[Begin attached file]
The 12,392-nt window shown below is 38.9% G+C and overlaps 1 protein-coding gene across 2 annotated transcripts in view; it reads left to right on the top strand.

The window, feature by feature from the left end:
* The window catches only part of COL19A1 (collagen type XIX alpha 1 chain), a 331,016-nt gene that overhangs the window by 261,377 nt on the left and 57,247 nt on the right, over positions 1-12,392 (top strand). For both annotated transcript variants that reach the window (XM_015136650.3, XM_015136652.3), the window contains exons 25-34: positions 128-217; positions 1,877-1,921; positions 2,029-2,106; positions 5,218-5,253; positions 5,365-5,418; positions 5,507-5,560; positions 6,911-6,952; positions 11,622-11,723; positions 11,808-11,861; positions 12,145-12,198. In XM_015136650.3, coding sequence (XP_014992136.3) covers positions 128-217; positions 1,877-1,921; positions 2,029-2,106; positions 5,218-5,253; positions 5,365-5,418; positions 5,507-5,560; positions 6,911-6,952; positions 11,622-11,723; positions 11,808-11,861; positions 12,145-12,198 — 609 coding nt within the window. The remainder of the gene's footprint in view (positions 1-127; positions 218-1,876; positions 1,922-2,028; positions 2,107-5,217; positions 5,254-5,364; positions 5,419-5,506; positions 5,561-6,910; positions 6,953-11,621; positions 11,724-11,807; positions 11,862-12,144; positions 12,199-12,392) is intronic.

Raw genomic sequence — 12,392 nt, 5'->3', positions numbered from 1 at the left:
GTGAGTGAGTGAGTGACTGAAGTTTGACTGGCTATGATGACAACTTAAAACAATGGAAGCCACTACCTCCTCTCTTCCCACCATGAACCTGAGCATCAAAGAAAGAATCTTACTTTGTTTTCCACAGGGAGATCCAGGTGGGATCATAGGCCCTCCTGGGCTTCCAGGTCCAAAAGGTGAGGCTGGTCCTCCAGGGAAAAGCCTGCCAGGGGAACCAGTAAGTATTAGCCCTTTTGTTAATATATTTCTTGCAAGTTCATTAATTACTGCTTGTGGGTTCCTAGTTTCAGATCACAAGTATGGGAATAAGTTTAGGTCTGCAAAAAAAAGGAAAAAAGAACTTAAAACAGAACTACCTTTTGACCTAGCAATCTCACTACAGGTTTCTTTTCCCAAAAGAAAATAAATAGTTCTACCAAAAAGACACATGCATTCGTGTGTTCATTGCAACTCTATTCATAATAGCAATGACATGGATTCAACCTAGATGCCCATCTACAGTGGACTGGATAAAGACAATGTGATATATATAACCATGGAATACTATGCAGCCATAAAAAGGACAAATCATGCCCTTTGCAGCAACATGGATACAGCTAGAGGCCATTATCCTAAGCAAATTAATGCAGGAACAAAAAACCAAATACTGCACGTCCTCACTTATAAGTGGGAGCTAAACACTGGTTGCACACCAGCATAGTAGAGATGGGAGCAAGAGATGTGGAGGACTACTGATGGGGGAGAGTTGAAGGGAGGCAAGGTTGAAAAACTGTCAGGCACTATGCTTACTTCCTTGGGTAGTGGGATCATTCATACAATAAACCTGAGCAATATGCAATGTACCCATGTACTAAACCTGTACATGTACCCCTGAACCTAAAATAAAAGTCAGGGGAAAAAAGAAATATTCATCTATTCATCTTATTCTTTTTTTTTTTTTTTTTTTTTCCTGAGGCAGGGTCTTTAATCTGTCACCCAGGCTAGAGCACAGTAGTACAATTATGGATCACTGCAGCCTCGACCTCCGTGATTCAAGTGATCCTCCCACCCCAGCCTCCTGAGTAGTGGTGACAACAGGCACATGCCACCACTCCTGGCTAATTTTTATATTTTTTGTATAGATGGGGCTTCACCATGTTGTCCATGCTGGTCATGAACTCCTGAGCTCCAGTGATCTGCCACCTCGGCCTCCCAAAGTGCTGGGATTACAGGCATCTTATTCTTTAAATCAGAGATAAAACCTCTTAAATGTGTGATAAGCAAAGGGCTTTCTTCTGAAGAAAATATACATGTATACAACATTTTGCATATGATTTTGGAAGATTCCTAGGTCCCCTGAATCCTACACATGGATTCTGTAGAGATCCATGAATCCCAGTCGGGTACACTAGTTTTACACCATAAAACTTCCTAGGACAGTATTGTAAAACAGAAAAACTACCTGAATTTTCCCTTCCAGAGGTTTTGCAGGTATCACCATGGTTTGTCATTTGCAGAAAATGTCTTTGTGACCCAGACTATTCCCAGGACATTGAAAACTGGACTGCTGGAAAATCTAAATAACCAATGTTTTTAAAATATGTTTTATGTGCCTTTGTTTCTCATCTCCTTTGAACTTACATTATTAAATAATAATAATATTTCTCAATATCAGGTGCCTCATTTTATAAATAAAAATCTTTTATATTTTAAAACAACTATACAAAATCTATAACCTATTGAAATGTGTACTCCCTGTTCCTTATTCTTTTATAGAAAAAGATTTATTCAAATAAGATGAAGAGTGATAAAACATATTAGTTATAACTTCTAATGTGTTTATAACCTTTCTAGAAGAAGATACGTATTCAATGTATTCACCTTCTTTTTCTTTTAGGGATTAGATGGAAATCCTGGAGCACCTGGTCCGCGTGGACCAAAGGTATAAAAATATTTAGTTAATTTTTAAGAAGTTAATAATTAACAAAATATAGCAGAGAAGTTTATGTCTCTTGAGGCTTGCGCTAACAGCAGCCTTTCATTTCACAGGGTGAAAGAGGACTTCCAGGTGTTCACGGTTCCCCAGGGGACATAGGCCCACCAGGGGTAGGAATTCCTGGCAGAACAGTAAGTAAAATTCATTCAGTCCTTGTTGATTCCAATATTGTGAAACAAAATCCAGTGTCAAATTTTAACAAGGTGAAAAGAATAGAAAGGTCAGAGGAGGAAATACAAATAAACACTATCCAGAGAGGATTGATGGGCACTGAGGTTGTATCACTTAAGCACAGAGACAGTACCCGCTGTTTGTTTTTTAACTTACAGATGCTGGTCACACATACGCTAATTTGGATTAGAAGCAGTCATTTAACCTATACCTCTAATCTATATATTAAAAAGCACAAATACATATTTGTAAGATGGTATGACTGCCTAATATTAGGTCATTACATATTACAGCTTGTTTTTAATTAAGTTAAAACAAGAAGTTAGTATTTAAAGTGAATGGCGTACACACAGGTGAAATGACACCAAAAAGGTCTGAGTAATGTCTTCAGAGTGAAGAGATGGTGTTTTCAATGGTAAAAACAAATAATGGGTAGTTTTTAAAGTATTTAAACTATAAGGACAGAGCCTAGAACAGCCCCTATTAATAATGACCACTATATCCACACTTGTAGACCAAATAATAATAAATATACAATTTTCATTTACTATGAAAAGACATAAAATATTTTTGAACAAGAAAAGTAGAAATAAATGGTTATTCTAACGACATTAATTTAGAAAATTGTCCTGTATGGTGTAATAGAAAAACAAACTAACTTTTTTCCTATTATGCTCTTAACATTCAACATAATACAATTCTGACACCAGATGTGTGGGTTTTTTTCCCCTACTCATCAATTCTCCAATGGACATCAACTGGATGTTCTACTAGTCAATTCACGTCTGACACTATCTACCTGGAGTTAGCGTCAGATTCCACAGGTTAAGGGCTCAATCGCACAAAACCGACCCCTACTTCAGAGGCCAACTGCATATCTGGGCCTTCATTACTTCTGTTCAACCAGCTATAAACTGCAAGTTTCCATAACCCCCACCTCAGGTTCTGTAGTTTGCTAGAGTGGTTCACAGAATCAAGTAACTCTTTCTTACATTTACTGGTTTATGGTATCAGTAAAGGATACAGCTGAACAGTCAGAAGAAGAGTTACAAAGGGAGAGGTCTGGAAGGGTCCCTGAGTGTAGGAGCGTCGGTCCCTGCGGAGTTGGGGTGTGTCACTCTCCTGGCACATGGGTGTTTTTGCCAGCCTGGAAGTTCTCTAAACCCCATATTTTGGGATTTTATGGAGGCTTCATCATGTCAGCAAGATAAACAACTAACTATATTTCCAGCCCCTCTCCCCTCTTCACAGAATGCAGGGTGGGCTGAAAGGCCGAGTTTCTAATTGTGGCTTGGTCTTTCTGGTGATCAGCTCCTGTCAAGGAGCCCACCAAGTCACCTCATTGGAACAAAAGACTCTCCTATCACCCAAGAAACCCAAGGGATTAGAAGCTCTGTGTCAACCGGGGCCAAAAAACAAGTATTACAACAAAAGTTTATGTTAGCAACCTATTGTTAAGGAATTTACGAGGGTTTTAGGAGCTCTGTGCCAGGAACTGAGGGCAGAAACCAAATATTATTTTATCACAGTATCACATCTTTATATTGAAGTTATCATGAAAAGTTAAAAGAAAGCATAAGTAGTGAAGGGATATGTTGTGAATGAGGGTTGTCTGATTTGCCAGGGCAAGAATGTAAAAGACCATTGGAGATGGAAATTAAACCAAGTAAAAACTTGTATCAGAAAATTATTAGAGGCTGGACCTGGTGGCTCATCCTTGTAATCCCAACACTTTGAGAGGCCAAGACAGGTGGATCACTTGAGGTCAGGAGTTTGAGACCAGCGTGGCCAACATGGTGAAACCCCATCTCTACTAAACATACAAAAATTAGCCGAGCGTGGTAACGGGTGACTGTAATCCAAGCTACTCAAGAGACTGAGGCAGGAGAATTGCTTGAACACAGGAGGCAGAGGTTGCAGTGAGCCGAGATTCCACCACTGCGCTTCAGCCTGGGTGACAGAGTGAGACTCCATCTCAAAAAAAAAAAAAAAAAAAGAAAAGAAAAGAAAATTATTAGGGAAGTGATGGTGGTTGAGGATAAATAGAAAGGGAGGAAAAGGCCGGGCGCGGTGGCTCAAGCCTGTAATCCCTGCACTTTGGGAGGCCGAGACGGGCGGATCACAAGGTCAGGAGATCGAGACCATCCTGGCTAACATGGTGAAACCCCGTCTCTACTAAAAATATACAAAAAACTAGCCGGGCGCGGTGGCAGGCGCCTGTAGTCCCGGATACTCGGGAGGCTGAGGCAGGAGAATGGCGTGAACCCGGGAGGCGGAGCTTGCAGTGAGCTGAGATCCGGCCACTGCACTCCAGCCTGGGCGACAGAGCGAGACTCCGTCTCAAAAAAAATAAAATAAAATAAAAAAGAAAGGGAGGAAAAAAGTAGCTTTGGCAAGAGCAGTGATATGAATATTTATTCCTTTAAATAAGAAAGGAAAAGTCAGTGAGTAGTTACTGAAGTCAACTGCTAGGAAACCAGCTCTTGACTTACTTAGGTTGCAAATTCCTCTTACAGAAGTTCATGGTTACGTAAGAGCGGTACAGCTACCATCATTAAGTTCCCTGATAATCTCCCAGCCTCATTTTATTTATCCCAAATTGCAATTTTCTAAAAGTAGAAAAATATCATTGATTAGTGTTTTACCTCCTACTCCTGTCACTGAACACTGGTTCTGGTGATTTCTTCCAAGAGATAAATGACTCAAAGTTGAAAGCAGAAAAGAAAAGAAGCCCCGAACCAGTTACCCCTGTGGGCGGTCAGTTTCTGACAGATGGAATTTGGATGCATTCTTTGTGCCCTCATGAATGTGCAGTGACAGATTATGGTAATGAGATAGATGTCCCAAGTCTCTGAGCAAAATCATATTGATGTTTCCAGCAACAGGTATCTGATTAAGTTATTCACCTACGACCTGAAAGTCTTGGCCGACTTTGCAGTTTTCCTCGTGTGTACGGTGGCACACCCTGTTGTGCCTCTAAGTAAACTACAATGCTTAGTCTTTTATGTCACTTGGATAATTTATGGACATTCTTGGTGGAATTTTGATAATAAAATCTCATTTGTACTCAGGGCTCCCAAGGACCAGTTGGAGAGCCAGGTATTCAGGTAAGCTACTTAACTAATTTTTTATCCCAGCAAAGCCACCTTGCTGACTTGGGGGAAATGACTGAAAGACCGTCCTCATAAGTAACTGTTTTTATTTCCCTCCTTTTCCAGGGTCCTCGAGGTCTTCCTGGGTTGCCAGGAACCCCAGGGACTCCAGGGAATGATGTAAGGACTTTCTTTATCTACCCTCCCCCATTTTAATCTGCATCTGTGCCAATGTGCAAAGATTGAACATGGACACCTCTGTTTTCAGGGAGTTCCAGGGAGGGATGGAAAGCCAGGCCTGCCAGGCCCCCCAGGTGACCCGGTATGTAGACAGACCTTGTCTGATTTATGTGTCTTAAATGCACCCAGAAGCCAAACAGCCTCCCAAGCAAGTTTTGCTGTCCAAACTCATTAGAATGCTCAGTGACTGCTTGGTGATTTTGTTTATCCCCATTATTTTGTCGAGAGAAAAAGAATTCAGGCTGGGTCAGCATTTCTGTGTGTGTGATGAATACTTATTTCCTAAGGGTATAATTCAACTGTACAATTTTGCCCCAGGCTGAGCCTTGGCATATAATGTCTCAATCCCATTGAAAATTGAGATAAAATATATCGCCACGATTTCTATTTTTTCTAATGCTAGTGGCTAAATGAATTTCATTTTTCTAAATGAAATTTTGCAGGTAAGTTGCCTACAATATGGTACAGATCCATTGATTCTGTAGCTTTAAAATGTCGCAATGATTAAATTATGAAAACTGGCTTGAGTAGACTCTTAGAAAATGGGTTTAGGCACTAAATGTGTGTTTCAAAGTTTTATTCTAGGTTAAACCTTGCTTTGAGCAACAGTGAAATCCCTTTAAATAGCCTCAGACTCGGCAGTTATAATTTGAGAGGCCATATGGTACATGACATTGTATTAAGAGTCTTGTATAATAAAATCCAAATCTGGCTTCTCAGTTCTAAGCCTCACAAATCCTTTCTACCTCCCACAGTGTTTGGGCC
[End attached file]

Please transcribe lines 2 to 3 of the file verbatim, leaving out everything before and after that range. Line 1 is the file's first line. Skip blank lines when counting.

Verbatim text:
The window, feature by feature from the left end:
* The window catches only part of COL19A1 (collagen type XIX alpha 1 chain), a 331,016-nt gene that overhangs the window by 261,377 nt on the left and 57,247 nt on the right, over positions 1-12,392 (top strand). For both annotated transcript variants that reach the window (XM_015136650.3, XM_015136652.3), the window contains exons 25-34: positions 128-217; positions 1,877-1,921; positions 2,029-2,106; positions 5,218-5,253; positions 5,365-5,418; positions 5,507-5,560; positions 6,911-6,952; positions 11,622-11,723; positions 11,808-11,861; positions 12,145-12,198. In XM_015136650.3, coding sequence (XP_014992136.3) covers positions 128-217; positions 1,877-1,921; positions 2,029-2,106; positions 5,218-5,253; positions 5,365-5,418; positions 5,507-5,560; positions 6,911-6,952; positions 11,622-11,723; positions 11,808-11,861; positions 12,145-12,198 — 609 coding nt within the window. The remainder of the gene's footprint in view (positions 1-127; positions 218-1,876; positions 1,922-2,028; positions 2,107-5,217; positions 5,254-5,364; positions 5,419-5,506; positions 5,561-6,910; positions 6,953-11,621; positions 11,724-11,807; positions 11,862-12,144; positions 12,199-12,392) is intronic.